Category Archives: Wealth

Tape proves Rousseff ouster really was a coup


Anyone with the slightest doubt that the impeachment of Brazilian President Dilma Rousseff is anything other than a coup should be disabused of their credulity by events coming out of that Latin American nation today.

The scenario unfolding in Brasilia has elements of the Nixonian [tapes], touched with good old-fashioned corruption.

We open with the Independent:

Brazil’s interim leader Michel Temer is facing his first full-blown political crisis following the release of tape recordings seemingly showing that the suspension two weeks ago of President Dilma Rousseff was the result less of legitimate constitutional complaints and more of a plot.

After a day of frantic speculation in the capital, Brasilia, the country’s barely installed planning minister and top Temer ally, Romero Juca, announced he was temporarily stepping aside after admitting earlier in the day that his was one of two voices heard on the tape.

>snip<

Mr Temer became interim president of Latin America’s largest economy earlier this month after the upper chamber of the National Congress voted to suspend Ms Rousseff and begin an impeachment trial against her on charges she fiddled the nation’s books to paper over a dire budget deficit.  She and her allies contended however that she was in fact a victim of a “coup”.

The bomb was dropped on the Temer team early Monday when one of Brazil’s leading papers, the Folha de São Paulo, released chunks of a 75-minute conversation from early March between Mr Juca, who was then a Senator, and Sergio Machado, also a former senator and the head of a state oil company.  Who made the tape and why is not clear.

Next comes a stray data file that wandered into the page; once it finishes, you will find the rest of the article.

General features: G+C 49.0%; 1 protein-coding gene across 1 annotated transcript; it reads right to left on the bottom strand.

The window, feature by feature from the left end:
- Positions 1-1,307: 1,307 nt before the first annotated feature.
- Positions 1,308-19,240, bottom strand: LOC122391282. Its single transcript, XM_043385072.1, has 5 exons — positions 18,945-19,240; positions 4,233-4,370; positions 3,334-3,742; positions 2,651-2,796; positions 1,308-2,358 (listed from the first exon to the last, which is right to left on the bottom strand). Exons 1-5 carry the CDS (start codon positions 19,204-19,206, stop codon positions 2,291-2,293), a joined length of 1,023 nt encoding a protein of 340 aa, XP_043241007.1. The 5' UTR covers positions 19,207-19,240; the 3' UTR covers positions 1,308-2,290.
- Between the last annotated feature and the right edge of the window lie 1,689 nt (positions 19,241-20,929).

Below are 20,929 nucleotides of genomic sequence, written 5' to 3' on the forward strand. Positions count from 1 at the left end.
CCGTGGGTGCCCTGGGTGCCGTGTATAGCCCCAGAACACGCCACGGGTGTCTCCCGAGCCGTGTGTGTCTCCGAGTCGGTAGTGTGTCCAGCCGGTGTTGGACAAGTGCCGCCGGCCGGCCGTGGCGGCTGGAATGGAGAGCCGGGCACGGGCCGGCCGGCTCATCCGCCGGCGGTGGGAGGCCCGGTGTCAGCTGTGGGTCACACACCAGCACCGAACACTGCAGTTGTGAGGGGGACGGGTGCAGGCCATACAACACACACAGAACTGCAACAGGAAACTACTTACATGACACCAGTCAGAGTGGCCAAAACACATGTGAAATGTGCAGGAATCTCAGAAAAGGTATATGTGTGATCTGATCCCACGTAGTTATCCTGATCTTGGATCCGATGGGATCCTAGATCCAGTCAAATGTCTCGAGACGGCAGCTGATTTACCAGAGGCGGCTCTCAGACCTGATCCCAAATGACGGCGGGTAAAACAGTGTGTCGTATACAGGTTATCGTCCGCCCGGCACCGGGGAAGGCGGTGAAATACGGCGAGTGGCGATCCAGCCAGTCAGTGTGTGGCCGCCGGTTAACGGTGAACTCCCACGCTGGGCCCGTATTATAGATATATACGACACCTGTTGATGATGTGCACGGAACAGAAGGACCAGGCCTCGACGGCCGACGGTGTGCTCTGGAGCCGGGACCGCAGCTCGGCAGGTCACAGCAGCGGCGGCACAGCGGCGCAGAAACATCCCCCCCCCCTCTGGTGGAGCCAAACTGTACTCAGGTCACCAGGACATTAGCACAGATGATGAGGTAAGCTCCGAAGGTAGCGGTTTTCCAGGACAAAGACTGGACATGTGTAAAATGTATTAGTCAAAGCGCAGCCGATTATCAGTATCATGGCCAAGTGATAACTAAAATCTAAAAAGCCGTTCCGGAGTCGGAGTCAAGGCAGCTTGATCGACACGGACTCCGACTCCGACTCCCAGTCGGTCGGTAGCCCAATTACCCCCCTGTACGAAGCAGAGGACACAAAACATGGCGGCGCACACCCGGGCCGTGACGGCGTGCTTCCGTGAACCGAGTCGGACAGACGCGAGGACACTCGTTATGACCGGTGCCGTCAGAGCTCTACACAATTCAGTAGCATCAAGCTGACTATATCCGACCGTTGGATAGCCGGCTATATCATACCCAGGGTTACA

Al Jazeera English examines the timing and identifies the suspected Taper, whose motivations weren’t exactly Nixonian:

The scandal threatens Temer only 11 days after taking power from Rousseff, whom the Senate suspended as president on May 12 at the start of an impeachment trial on charges of breaking government accounting rules.

The Folha newspaper released what it said were recordings of conversations in March between Juca and Sergio Machado, a former oil executive.

The recordings were allegedly made secretly by Machado who, like Juca, is the target of an investigation into massive embezzlement centred on state oil company Petrobras.

In the conversations, Juca is heard calling for a “national pact” that he appears to suggest would stop the investigation, known as Operation Car Wash, in which dozens of top-ranking politicians from a variety of parties, as well as business executives, have been charged or already convicted for involvement in the Petrobras scheme.

MercoPress covers embarrassment:

Juca’s decision to take a leave from his post to defend himself is a huge blow for Interim President Michel Temer, who counted on the experienced senator to secure legislative support for key economic measures and reforms.

The new scandal also raises fears of further political instability in Brazil less than two weeks after President Dilma Rousseff was suspended to stand trial in the Senate for allegedly breaking fiscal laws.

>snip<

In recorded comments made before Rousseff was suspended and published by newspaper Folha de S. Paulo on Monday, Juca told an ally he agreed on the need for a “national pact” to circumscribe the probe known as “Operation Car Wash.”

Asked for help by a friend and former senator under investigation in the probe, Jucá replied, “The government has to be changed in order to stop this bleeding.”

There’s a whole lot more after the jump. . . Continue reading

Spanish Prime Minister’s secret Troika promise


Spain’s prime minister is the target of outrage today after one of the country’s leading newspapers revealed a secret promise he’d made to the a Troika member promising to inflict yet another round of austerity on a country already wracked by high unemployment and a stumbling economy.

The Troika, comprised of the European Commission, the European Central Bank, and the International Monetary, disperses funds to bail out countries effectively bankrupted by the collapse of their banks at the start of the Great Recession.

From El País:

The Spanish political scene was in turmoil on Monday after EL PAÍS revealed the contents of a letter that acting prime minister Mariano Rajoy sent to the European Commission.

In the letter, Rajoy said that if he is re-elected at the upcoming elections of June 26, he is “prepared to adopt new measures, if required, in order to meet the [deficit] target.”